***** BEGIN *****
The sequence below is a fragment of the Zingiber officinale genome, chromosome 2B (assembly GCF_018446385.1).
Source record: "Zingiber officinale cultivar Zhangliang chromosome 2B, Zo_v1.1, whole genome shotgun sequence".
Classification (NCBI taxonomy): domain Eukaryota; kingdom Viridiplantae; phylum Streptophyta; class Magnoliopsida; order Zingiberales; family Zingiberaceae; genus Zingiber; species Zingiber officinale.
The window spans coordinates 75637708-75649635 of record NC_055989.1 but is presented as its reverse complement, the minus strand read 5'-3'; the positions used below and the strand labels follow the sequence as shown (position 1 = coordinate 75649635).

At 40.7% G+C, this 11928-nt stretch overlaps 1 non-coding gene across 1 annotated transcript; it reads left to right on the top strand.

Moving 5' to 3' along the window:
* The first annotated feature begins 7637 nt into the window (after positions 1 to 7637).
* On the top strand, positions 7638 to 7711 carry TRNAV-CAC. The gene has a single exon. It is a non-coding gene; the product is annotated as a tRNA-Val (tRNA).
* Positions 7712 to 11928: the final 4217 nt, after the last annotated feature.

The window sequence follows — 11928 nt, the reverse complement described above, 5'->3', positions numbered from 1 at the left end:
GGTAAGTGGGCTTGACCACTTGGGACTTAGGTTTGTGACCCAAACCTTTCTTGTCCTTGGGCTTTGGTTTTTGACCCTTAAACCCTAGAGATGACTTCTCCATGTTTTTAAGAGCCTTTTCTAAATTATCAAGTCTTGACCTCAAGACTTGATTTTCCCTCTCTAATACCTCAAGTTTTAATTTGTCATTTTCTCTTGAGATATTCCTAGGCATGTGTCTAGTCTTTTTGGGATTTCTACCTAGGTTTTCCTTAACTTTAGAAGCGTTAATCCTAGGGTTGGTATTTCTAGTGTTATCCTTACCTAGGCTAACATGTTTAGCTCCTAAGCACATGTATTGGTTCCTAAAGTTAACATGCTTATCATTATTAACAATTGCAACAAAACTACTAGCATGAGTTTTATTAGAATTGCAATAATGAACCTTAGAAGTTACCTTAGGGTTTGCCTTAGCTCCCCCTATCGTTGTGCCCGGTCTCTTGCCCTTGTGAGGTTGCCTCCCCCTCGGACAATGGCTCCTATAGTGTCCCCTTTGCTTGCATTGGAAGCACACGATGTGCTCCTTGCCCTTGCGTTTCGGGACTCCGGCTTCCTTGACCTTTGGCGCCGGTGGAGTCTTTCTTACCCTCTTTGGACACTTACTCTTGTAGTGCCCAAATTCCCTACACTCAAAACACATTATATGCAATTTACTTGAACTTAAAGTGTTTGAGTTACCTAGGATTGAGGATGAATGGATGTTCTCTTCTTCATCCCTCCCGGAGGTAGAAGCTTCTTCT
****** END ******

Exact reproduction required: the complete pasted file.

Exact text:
The sequence below is a fragment of the Zingiber officinale genome, chromosome 2B (assembly GCF_018446385.1).
Source record: "Zingiber officinale cultivar Zhangliang chromosome 2B, Zo_v1.1, whole genome shotgun sequence".
Classification (NCBI taxonomy): domain Eukaryota; kingdom Viridiplantae; phylum Streptophyta; class Magnoliopsida; order Zingiberales; family Zingiberaceae; genus Zingiber; species Zingiber officinale.
The window spans coordinates 75637708-75649635 of record NC_055989.1 but is presented as its reverse complement, the minus strand read 5'-3'; the positions used below and the strand labels follow the sequence as shown (position 1 = coordinate 75649635).

At 40.7% G+C, this 11928-nt stretch overlaps 1 non-coding gene across 1 annotated transcript; it reads left to right on the top strand.

Moving 5' to 3' along the window:
* The first annotated feature begins 7637 nt into the window (after positions 1 to 7637).
* On the top strand, positions 7638 to 7711 carry TRNAV-CAC. The gene has a single exon. It is a non-coding gene; the product is annotated as a tRNA-Val (tRNA).
* Positions 7712 to 11928: the final 4217 nt, after the last annotated feature.

The window sequence follows — 11928 nt, the reverse complement described above, 5'->3', positions numbered from 1 at the left end:
GGTAAGTGGGCTTGACCACTTGGGACTTAGGTTTGTGACCCAAACCTTTCTTGTCCTTGGGCTTTGGTTTTTGACCCTTAAACCCTAGAGATGACTTCTCCATGTTTTTAAGAGCCTTTTCTAAATTATCAAGTCTTGACCTCAAGACTTGATTTTCCCTCTCTAATACCTCAAGTTTTAATTTGTCATTTTCTCTTGAGATATTCCTAGGCATGTGTCTAGTCTTTTTGGGATTTCTACCTAGGTTTTCCTTAACTTTAGAAGCGTTAATCCTAGGGTTGGTATTTCTAGTGTTATCCTTACCTAGGCTAACATGTTTAGCTCCTAAGCACATGTATTGGTTCCTAAAGTTAACATGCTTATCATTATTAACAATTGCAACAAAACTACTAGCATGAGTTTTATTAGAATTGCAATAATGAACCTTAGAAGTTACCTTAGGGTTTGCCTTAGCTCCCCCTATCGTTGTGCCCGGTCTCTTGCCCTTGTGAGGTTGCCTCCCCCTCGGACAATGGCTCCTATAGTGTCCCCTTTGCTTGCATTGGAAGCACACGATGTGCTCCTTGCCCTTGCGTTTCGGGACTCCGGCTTCCTTGACCTTTGGCGCCGGTGGAGTCTTTCTTACCCTCTTTGGACACTTACTCTTGTAGTGCCCAAATTCCCTACACTCAAAACACATTATATGCAATTTACTTGAACTTAAAGTGTTTGAGTTACCTAGGATTGAGGATGAATGGATGTTCTCTTCTTCATCCCTCCCGGAGGTAGAAGCTTCTTCT